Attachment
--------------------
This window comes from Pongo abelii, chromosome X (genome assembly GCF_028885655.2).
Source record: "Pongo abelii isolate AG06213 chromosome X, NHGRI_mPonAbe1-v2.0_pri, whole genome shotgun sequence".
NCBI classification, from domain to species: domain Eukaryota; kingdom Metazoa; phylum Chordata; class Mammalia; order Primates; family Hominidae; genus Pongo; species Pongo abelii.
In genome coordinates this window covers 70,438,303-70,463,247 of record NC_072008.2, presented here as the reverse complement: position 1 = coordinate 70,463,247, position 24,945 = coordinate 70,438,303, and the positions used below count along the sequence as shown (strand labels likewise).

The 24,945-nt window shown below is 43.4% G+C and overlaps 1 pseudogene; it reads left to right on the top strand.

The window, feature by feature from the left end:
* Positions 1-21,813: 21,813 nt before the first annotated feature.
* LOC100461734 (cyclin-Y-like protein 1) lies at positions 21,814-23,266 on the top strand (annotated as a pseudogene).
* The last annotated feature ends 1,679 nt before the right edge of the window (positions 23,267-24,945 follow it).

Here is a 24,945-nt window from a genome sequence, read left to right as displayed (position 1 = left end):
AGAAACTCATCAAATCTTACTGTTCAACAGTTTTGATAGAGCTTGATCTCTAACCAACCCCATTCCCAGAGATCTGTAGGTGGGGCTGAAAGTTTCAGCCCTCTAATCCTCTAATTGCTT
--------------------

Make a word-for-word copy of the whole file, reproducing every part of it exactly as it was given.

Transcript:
This window comes from Pongo abelii, chromosome X (genome assembly GCF_028885655.2).
Source record: "Pongo abelii isolate AG06213 chromosome X, NHGRI_mPonAbe1-v2.0_pri, whole genome shotgun sequence".
NCBI classification, from domain to species: domain Eukaryota; kingdom Metazoa; phylum Chordata; class Mammalia; order Primates; family Hominidae; genus Pongo; species Pongo abelii.
In genome coordinates this window covers 70,438,303-70,463,247 of record NC_072008.2, presented here as the reverse complement: position 1 = coordinate 70,463,247, position 24,945 = coordinate 70,438,303, and the positions used below count along the sequence as shown (strand labels likewise).

The 24,945-nt window shown below is 43.4% G+C and overlaps 1 pseudogene; it reads left to right on the top strand.

The window, feature by feature from the left end:
* Positions 1-21,813: 21,813 nt before the first annotated feature.
* LOC100461734 (cyclin-Y-like protein 1) lies at positions 21,814-23,266 on the top strand (annotated as a pseudogene).
* The last annotated feature ends 1,679 nt before the right edge of the window (positions 23,267-24,945 follow it).

Here is a 24,945-nt window from a genome sequence, read left to right as displayed (position 1 = left end):
AGAAACTCATCAAATCTTACTGTTCAACAGTTTTGATAGAGCTTGATCTCTAACCAACCCCATTCCCAGAGATCTGTAGGTGGGGCTGAAAGTTTCAGCCCTCTAATCCTCTAATTGCTT